A View from the River

January 8, 2017

We read about that day in the desert only a few weeks ago, in Advent, as we prepared our hearts for the coming of the Christ Child. John gave Jesus a big build-up: “When I baptize you, it is to get you going on the right way, to turn you away from your death-dealing habits and on your way to the One who will clean you up properly and do away with your wretchedness once and for all. He is the Real Deal!”

This is how I imagine it. Jesus arrived while John was busy in the river, blended in with the other sorry souls, and waited for John to recognize him when it was his turn. “Hold on!” John exclaims, then leans in so that only Jesus can hear. “You don’t belong in this line. Let’s start a new line so you can get to work! And may I be the first to humble myself under your cleansing hand.”

Or something like that. We often scratch our heads over the fact that Jesus submitted to a rite that signified a turning away from sin. He did not sin, so why did he get in line?

I think that question puzzles us if we consider God’s work in baptism, and the saving mission of Jesus, to be only about settling accounts. From sin to no sin—that is the point, right? Now God can let us into heaven.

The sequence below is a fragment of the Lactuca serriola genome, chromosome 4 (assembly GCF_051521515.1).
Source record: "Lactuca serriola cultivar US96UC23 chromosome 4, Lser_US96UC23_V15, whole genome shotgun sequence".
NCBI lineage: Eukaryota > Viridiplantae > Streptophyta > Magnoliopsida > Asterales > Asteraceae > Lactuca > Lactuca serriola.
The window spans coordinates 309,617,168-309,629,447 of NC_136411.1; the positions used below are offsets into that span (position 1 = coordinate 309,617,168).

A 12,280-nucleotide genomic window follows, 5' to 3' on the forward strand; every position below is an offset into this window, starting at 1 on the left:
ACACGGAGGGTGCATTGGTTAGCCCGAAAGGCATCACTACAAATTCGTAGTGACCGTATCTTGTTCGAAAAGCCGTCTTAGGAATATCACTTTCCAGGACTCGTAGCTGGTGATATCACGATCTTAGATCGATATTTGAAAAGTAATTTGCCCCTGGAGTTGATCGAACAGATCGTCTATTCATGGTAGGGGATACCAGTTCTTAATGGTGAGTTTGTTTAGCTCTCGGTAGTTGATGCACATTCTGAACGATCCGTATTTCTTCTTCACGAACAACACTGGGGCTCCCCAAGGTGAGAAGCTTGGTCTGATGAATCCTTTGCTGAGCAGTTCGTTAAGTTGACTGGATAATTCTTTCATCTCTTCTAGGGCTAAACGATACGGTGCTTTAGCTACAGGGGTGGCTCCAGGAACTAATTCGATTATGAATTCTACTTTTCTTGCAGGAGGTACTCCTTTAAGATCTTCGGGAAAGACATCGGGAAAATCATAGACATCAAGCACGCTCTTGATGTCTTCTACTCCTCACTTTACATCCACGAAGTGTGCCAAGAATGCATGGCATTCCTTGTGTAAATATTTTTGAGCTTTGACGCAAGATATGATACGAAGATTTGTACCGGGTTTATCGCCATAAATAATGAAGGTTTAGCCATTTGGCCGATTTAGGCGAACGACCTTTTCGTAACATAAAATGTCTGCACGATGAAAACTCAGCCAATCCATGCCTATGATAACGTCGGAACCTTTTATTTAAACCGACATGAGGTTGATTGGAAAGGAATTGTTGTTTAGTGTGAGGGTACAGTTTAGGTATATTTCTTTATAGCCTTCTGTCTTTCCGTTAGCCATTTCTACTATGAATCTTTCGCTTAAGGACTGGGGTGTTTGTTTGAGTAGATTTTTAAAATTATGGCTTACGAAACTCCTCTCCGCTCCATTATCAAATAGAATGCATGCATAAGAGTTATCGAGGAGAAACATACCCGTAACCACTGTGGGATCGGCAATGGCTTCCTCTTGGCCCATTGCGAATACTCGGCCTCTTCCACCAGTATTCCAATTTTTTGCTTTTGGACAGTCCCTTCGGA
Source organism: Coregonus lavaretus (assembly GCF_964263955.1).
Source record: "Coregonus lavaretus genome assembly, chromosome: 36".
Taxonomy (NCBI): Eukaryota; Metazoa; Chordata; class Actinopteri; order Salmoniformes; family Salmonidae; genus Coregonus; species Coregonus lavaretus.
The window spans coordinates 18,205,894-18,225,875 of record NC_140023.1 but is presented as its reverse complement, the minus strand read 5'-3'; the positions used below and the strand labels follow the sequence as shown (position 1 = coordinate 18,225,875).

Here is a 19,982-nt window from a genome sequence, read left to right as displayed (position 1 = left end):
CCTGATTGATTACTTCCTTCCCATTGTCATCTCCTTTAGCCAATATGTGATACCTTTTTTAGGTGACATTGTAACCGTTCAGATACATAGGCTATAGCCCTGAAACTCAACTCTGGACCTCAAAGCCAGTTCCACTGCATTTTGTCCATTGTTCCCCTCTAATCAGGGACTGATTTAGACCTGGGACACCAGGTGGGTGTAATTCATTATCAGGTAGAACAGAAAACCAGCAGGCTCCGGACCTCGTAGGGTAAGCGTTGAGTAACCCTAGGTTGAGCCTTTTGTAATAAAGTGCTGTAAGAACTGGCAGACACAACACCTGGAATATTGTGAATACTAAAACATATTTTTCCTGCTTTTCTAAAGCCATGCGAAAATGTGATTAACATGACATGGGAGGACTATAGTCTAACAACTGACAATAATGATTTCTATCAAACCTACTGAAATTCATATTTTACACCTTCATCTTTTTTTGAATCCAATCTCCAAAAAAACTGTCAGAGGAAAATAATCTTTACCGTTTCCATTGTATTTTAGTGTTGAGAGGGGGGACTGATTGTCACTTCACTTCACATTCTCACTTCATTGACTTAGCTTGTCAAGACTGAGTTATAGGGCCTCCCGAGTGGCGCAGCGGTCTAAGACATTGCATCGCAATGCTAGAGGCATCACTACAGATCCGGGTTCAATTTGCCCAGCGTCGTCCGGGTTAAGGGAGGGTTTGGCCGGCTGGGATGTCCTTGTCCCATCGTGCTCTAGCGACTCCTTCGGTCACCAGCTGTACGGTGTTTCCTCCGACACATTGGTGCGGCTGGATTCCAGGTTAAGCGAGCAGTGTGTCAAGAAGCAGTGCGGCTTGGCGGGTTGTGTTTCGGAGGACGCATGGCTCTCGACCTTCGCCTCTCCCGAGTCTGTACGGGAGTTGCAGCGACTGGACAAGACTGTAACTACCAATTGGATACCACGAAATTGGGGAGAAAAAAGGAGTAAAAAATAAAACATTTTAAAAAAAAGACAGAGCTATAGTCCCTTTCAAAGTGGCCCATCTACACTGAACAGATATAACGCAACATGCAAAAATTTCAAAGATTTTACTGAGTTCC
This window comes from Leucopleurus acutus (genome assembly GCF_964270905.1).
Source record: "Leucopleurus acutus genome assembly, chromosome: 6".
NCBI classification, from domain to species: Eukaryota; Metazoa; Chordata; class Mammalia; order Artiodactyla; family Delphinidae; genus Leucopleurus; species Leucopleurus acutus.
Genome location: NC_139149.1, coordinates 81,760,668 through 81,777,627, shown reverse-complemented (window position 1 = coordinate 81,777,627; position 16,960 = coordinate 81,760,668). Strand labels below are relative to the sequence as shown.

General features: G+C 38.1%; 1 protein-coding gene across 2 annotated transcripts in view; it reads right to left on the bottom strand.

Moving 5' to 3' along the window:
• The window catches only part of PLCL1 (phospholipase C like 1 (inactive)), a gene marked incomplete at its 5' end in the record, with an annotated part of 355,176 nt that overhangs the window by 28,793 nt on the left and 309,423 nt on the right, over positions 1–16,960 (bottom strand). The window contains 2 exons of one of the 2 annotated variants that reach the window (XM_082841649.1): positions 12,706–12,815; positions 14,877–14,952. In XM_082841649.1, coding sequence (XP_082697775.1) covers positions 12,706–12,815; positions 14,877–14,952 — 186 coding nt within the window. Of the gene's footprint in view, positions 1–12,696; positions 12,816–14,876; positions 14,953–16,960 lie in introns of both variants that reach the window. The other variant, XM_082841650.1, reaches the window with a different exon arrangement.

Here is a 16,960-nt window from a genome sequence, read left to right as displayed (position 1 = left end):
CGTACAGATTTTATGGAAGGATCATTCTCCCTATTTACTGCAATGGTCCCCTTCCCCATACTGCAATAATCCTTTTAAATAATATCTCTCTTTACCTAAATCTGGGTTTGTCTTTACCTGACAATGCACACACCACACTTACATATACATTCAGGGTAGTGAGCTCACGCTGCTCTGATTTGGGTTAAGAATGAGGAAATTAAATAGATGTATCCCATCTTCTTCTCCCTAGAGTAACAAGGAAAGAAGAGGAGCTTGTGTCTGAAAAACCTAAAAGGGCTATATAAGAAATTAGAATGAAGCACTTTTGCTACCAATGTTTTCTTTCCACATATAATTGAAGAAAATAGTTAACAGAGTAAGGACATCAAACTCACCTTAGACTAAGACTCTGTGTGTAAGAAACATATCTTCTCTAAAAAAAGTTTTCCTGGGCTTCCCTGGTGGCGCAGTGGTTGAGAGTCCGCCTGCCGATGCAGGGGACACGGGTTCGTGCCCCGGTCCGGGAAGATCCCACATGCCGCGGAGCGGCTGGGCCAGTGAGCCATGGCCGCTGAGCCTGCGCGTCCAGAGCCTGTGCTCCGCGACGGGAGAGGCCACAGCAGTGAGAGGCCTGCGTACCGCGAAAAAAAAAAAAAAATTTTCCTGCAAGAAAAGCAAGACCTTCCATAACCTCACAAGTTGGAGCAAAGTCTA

The incarnation was about so much more than erasing marks for being naughty. The psalmist (in Psalm 29) describes God as the One who “thunders over the mighty waters” and “makes Lebanon skip like a calf.” God is not preoccupied with the business of bookkeeping. Rather, God is the One before whom all cry, “Glory!” Jesus is the agent of God’s scheme to “give strength to people…to bless his people with peace.”

Jesus got into the river with humans, experienced the sensation of water washing over him, sensed the humility of those around him, the joy of those who felt release from their burden of shame. As he made his way out of the water, he saw heaven opened, and the Spirit dove gliding down the rays of God’s glory from the heavens to his own body. He heard that mysteriously powerful, familiar voice blessing him with the peace and strength and love he would need in order to move forward into ministry. He would need the memory of that moment as he made his way among the people he had come to bless.

Did he have to go through that river in order to see and hear the presence of God-with-him? Could he have had that epiphany while walking in the streets of Nazareth? I wonder what he meant when he said that he had to be baptized in order to “fulfill all righteousness.”

Jesus’ baptism had to be more than a necessary step to be checked off his list as he went about the business of obtaining righteousness for us. As he proceeded to teach and heal, he demonstrated that living in God’s reign is about so much more than getting a clean slate. His righteousness involves meekness, poverty, agonizing forgiveness, generosity, compassion.

Jesus couldn’t get his point across by removing himself from the messy and mundane life of humanity. Instead, he did it by getting into the mix, being born in a cow stall, stepping into the muddy river, touching lepers, hanging out with prostitutes and shepherds. Toward the end of his ministry (Matthew 25:31-46), we find him teaching that real holiness is found in soup kitchens, by hospital beds, in prison visitation lounges.